A New Layer to my Grief

I never knew that becoming a parent would alter my grief and orphanhood experience, yet here I am with a two-year-old daughter and a better understanding of the heaviness of my loss. This festive season has opened my eyes to a new level of grief I never knew existed; a level of grief only grievers will understand. It is with a heavy heart and tears in my eyes that I am writing this. I do hope it helps you on your own journey as much as I know that somehow it is helping me...

Prior to mom and dad dying, Christmas was a special time. Both my parents grew up in rural Democratic Republic of Congo, and so Christmas for them was different to Christmas for my sisters and me. That did not stop them from making each festive season special for us. On Christmas Eve we’d dress up all fancy and go to the midnight Christmas mass at our local parish. Christmas Day was spent cooking all our favourite meals and spending quality time with each other (watching our favourite movies, playing games, telling stories…). The house was always decorated with tinsel, fairy lights, bells, banners and a Chrismas tree. I remember feeling at ease and happy.

I remember the very first Christmas without mom and dad. A social worker took my sisters and me to a children’s home where people had donated clothes, toys and food. We all went for a train ride where we were given food and gifts. I don’t remember what I got exactly, but I remember feeling slightly happy. I was grateful for the change in scenery, but I was heartbroken that Christmas would never be the same again. I didn’t want any gifts. I just wanted to have my parents back. My eyes are tearing up as I write this story…

The first few years after becoming an orphan, holidays (especially Christmas) were difficult. The memories were still fresh and as a young child, it was hard having to go through the festive season without mom and dad and the traditions I have become accustomed to. With time, holidays were no longer such a “big deal”. The older I got, the less I cared and the more I was used to not having mom and dad around to carry out family traditions. Christmas became just like any other day of the year. This all stopped this year when I saw my daughter sing along with Peppa Pig during a special Christmas episode. At that very moment, I realized that Christmas (and the holidays in general) had to go back to being special.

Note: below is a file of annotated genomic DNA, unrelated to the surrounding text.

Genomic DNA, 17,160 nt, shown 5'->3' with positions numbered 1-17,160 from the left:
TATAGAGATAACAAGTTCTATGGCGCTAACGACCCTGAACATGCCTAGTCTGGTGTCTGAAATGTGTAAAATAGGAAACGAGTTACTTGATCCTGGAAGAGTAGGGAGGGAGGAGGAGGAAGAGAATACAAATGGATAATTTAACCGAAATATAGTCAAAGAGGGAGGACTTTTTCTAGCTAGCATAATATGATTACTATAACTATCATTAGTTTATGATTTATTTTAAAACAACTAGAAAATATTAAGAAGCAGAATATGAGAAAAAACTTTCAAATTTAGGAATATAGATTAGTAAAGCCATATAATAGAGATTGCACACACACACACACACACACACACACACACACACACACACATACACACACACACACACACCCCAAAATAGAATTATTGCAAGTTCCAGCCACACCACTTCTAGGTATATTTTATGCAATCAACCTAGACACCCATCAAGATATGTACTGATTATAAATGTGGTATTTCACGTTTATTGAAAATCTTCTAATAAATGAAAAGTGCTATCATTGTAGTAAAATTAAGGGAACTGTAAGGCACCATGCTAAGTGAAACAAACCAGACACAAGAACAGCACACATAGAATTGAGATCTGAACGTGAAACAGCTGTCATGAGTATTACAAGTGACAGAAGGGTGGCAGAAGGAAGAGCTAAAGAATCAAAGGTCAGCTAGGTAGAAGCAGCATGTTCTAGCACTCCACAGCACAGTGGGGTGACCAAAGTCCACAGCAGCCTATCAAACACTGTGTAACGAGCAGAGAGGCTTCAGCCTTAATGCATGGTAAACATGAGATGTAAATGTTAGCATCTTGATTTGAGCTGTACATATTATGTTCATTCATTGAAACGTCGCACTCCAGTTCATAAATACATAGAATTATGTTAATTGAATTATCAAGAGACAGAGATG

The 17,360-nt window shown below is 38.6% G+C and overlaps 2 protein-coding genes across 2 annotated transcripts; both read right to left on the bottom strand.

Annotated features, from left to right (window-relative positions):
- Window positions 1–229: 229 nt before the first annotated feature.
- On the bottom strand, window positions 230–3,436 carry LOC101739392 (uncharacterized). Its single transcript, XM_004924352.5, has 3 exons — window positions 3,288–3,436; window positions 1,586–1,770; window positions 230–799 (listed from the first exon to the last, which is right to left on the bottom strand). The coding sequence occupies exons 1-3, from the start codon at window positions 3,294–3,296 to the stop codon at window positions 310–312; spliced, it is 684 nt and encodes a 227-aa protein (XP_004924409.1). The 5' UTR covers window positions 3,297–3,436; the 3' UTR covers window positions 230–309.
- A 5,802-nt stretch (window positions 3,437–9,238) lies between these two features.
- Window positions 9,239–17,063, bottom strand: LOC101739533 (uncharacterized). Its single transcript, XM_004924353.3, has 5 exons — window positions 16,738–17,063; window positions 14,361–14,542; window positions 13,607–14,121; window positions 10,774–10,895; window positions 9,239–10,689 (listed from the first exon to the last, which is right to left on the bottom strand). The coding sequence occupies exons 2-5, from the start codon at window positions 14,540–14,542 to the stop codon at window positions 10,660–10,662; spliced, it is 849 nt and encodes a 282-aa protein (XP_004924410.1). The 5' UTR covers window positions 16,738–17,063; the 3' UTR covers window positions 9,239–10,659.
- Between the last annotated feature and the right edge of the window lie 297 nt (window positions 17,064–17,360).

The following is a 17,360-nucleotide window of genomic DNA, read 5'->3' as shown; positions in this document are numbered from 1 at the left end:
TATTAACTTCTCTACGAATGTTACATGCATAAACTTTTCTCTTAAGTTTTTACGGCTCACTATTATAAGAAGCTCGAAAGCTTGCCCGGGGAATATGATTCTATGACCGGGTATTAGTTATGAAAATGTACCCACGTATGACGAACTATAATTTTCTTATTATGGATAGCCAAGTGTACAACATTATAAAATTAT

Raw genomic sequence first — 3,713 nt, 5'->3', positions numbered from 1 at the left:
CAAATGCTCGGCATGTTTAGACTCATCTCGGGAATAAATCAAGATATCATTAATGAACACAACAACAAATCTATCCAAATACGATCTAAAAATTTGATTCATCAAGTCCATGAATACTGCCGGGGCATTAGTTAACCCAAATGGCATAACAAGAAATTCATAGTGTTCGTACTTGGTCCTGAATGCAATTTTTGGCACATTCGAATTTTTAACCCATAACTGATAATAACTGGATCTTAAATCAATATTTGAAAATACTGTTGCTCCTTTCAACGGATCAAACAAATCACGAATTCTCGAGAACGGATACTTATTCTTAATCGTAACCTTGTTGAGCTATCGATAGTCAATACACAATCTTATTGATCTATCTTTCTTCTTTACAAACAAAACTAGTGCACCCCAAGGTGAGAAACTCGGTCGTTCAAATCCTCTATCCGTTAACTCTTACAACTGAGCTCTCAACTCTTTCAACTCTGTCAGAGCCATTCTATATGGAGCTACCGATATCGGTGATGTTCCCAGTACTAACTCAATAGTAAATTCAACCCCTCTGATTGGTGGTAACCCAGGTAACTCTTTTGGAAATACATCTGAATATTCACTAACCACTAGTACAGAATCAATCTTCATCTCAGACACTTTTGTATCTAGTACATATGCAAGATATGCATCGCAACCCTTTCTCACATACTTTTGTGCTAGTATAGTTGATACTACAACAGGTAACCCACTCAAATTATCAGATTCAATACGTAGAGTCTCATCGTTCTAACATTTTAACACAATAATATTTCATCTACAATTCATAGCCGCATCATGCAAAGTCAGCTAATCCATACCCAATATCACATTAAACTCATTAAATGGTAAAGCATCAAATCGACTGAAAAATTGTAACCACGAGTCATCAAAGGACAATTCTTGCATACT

Deciding to create my own Christmas traditions with my family enabled me to discover a new layer of grief, and that is feeling grief through the heart of the person/people who have passed on. Prior to this year, my grief had been about how I felt about losing my parents, but now I can't stop myself from wondering how my parents felt about me losing them. See, the older my daughter gets the more I realize just how heavy losing me would be on her fragile heart. It makes me reflect on how my parents felt/feel about their children losing their parents so young. It makes my heart feel so heavy and it breaks a part of my heart I didn’t even know I had. It is as though I carry a piece of my parents’ hearts with me and that piece is letting me know that the tragic loss hurt them too.

Loving my child has made me understand just how much my parents loved (and still love) me. Loving my child has made me realize that there is no way that my parents stopped loving me when their hearts stopped beating. I refuse to believe that! Pure love is just too powerful to be killed by death. Pure love lives on. It is both heart-warming and gut-wrenching to know that I will forever carry my parents’ love for me in my heart. Their love laughs, their love smile; but their love also cries whenever I cry. In essence, I guess my heart carries both their grief and mine because when I lost them, they lost me. In the midst of this double-sided grief, we’ll somehow always have each other. I never knew that becoming a parent would alter my grief and orphanhood experience, yet here I am with a two-year-old daughter and a better understanding of the heaviness of my loss...